Online courses also take transportation and communication out of play which not only saves you time and money on transit costs, but also makes it easier to communicate with other students via message boards. With everything online, you can interact and be the same as everyone else. 

 

What made you choose Roger CPA Review?

I specifically chose the Roger CPA Review course after reviewing several other course. I found Roger’s teaching style entertaining and easy to understand, which is highly important when looking at approximately 400 hours of studying ahead. The course was laid out very easily, so I followed everything to a T. I watched his lectures, read the book, did practice Multiple Choice Questions, and used the flashcard app. Roger’s memory aids were also extremely helpful on every exam, but especially helpful on the Auditing section.

By following Roger’s study suggestions, I have passed 3 out of the 4 sections so far on the first attempt. 

In addition, the Roger CPA Review team went above and beyond all expectations to make the course fully accessible for me. Within a day’s worth of time, the team made sure I had everything I needed, including sending me PDF versions of the textbooks. It was phenomenal. 

 

What was the biggest challenge in preparing / passing the CPA Exam so far? 

Definitely time. In addition to being a dad, husband, CPA Exam candidate, and working professional, I also have to dedicate time to helping myself get through my condition. I applied for a guide dog and have been at a guide dog school away from my family for the past 3 weeks in order to train myself and Finley (the dog pictured in my photo) on how to interact with one another. I can’t wait to bring him home!

Another challenging aspect has been preparing for the Task-Based Simulations since it requires someone to read me the question and also take down my answer. For the first exam, which was FAR, I had my wife help me with a couple of the TBSs. We realized we’d be divorced if we kept that up.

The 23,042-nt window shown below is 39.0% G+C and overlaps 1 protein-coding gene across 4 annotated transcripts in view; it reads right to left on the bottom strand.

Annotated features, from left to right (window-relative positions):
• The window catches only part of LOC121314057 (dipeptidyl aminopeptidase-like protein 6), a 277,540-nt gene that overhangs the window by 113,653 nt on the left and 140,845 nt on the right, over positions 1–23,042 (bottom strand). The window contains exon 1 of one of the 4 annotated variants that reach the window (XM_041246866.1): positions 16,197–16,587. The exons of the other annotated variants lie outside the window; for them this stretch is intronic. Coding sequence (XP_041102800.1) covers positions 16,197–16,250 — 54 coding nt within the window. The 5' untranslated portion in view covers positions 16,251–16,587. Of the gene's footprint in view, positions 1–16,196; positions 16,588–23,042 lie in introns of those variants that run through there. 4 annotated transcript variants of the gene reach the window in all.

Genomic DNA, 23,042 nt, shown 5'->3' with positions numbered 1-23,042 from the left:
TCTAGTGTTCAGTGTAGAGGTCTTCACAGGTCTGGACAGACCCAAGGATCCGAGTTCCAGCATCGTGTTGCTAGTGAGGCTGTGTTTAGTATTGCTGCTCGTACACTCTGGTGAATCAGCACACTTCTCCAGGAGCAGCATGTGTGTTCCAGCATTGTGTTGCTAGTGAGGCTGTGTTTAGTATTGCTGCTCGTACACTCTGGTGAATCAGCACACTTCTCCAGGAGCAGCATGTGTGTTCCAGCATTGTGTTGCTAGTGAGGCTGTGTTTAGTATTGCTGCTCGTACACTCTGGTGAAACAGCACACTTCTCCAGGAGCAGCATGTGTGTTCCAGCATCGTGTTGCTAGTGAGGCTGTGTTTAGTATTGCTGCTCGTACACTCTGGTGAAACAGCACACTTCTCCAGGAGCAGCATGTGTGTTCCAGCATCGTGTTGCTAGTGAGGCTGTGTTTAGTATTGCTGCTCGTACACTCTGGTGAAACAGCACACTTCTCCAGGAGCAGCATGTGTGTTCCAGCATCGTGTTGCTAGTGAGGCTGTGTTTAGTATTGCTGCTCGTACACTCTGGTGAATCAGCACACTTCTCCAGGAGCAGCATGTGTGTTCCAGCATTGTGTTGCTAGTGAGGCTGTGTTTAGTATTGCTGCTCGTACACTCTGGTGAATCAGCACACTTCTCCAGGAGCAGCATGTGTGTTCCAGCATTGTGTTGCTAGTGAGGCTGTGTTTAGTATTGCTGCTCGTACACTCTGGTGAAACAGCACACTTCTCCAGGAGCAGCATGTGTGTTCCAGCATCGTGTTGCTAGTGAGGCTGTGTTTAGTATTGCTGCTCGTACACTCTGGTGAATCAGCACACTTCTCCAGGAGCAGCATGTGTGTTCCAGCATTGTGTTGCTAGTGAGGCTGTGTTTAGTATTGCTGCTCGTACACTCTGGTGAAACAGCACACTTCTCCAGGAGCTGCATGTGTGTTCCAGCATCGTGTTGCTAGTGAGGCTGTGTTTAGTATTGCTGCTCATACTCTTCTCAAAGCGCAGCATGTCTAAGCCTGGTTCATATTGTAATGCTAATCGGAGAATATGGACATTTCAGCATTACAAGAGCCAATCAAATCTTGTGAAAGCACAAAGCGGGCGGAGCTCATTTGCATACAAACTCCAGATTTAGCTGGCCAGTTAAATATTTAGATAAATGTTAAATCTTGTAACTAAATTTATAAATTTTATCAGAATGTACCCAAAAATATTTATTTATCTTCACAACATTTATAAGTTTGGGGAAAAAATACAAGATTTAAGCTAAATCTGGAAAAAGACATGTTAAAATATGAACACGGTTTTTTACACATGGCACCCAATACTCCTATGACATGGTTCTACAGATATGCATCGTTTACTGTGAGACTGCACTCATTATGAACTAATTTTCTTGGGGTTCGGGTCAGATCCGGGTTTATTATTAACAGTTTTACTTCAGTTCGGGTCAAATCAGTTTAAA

So now I have a designated reader they bring in for that part of the exam. 

 

What do you hope to achieve as a CPA? 

People have peace of mind when you’re a CPA. I enjoy the tax and research side of accounting. That gives people a lot of stress and I think trying to help out in that area by being an official CPA who can dot I’s and cross t’s gives people lots of reassurance. By being a CPA, I know I can continue to do the type of work I enjoy while instilling a sense of trust and rapport between myself and my clients. 

 

What's the message you hope your story sends to others - both with and without a disability like yours? 

Regardless of age and circumstance, with the right attitude, knowledge, and tools, we can overcome any obstacle. Never quit! Never give up. Stay positive and set higher and higher goals. When you’re brought up in a world of vision and hearing where these senses are the norm for everyone, I was completely uncomfortable with myself and wanted to change how others were perceiving me and how I perceived myself. For those of you suffering from a disability, you just can’t let it get you down. Instead of having it be an obstacle for you, make it a source of strength for yourself and a source of inspiration for others. 

 

How will you celebrate passing your final exam and becoming a CPA? 

By getting a lot of sleep and shaving again! Actually, a great way to celebrate once I obtain my license would be to have a picnic with my family.